Fears for the future of a long running Longford-French twinning agreement have been allayed following a bold pledge by the county’s most senior local authority chief.
Tim Caffrey told a heavily congested ‘98 Hall in Ballinamuck this week council executives were united in their support for the continued survival of the north Longford village’s 15 year association with Essert de Belfort in Western France.
His comments came after several previous speakers, headed by the programme’s French president Marie Christine Grandjean, expressed doubts about the future sustainability of the programme.
“There were several references to funding and lack of funding here tonight,” as he apologised for deviating from a carefully prepared script. “I know that the mayor, Sean Farrell and the members (of Longford County Council) will ensure that there will be funding provided for the continuation of this programme.”
It was a statement which drew warm praise and a sustained applause from assembled guests and members of the programme.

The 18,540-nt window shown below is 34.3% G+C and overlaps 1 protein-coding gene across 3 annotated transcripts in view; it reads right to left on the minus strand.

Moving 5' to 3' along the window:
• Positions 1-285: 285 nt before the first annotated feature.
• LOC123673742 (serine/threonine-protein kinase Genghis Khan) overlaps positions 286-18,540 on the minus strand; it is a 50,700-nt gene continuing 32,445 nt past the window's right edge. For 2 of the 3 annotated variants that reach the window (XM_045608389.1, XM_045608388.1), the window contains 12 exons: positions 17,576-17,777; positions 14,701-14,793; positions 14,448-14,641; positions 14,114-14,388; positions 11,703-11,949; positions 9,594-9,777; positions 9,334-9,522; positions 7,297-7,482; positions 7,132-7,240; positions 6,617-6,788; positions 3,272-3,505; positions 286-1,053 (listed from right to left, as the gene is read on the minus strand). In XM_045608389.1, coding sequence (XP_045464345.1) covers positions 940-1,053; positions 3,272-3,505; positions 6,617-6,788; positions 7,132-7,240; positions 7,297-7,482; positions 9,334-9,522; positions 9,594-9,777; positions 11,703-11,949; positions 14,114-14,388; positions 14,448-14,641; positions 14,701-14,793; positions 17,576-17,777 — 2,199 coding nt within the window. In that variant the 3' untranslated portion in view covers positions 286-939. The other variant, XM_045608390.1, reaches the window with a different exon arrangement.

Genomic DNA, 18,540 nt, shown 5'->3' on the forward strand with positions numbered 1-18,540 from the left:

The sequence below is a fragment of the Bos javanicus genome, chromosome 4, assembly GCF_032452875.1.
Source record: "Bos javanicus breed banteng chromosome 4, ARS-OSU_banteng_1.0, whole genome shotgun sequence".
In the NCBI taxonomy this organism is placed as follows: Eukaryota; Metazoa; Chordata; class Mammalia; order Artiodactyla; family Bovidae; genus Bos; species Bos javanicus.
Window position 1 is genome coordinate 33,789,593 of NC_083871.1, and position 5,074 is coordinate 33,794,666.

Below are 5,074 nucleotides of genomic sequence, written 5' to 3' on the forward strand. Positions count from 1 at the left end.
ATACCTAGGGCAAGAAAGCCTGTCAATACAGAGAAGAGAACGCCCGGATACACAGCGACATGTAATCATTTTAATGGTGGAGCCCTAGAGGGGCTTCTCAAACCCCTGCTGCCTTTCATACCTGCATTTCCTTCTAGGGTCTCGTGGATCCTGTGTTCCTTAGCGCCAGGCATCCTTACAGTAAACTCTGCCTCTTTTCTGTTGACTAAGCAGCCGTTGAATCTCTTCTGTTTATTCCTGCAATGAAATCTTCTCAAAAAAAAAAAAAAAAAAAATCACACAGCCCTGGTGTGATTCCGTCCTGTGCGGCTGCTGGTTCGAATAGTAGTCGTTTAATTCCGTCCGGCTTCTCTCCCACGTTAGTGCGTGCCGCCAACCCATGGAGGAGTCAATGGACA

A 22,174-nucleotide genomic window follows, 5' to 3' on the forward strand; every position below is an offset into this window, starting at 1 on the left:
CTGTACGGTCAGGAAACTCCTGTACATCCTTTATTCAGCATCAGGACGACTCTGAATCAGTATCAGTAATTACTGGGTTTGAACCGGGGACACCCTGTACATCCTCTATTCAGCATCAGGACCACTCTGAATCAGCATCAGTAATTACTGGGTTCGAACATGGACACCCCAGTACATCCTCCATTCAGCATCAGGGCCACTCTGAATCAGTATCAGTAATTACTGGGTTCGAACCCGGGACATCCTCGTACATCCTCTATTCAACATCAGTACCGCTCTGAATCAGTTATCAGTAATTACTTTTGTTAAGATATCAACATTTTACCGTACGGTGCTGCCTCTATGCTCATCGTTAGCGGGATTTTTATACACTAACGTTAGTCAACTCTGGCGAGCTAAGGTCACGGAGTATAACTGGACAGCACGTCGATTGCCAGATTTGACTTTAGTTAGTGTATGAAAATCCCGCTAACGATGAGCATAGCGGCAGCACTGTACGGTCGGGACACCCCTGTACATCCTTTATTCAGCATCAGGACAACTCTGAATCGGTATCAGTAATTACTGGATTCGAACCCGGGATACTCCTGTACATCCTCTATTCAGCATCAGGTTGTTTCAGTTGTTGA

Reflecting on a previous visit to the French province in 2007, Mr Caffrey said there was a lot to admire about the twinning agreement’s success which was first signed on May 9 1997.
“Some people say I have aged about 20 years in that time (since his visit) but I don’t believe that,” he smiled. “The large turnout here tonight clearly shows the success of the twinning programme and Longford County Council will endeavour to continue to provide the necessary support to the twinning programmes.
County Mayor, Cllr Sean Farrell was just as complimentary of the unsung efforts by both communities over the past decade and a half.
The Newtowncashel farmer said the initiative had demonstrated not just community spirit but the region’s vast tourism potential.
But it was the admission from Mr Caffrey surrounding the twinning agreement’s long term future which left Ballinamuck’s French contingent in high spirits.
“Only this morning we had a meeting to discuss future plans and the difficulties we were expecting in the future,” said a clearly upbeat Ms Grandjean.
Asked about the secret behind the programme’s success, Ms Grandjean likened the relationship between both communities to that of a tennis match.
“It’s like a bit like that in that we try to match their (Ballinamuck’s) hospitality. I think we are very different and at the time some people said it wouldn’t work but I think opposites do attract.”
And it’s precisely that attraction which Ms Grandjean and others hope will remain strong for at least another 15 years.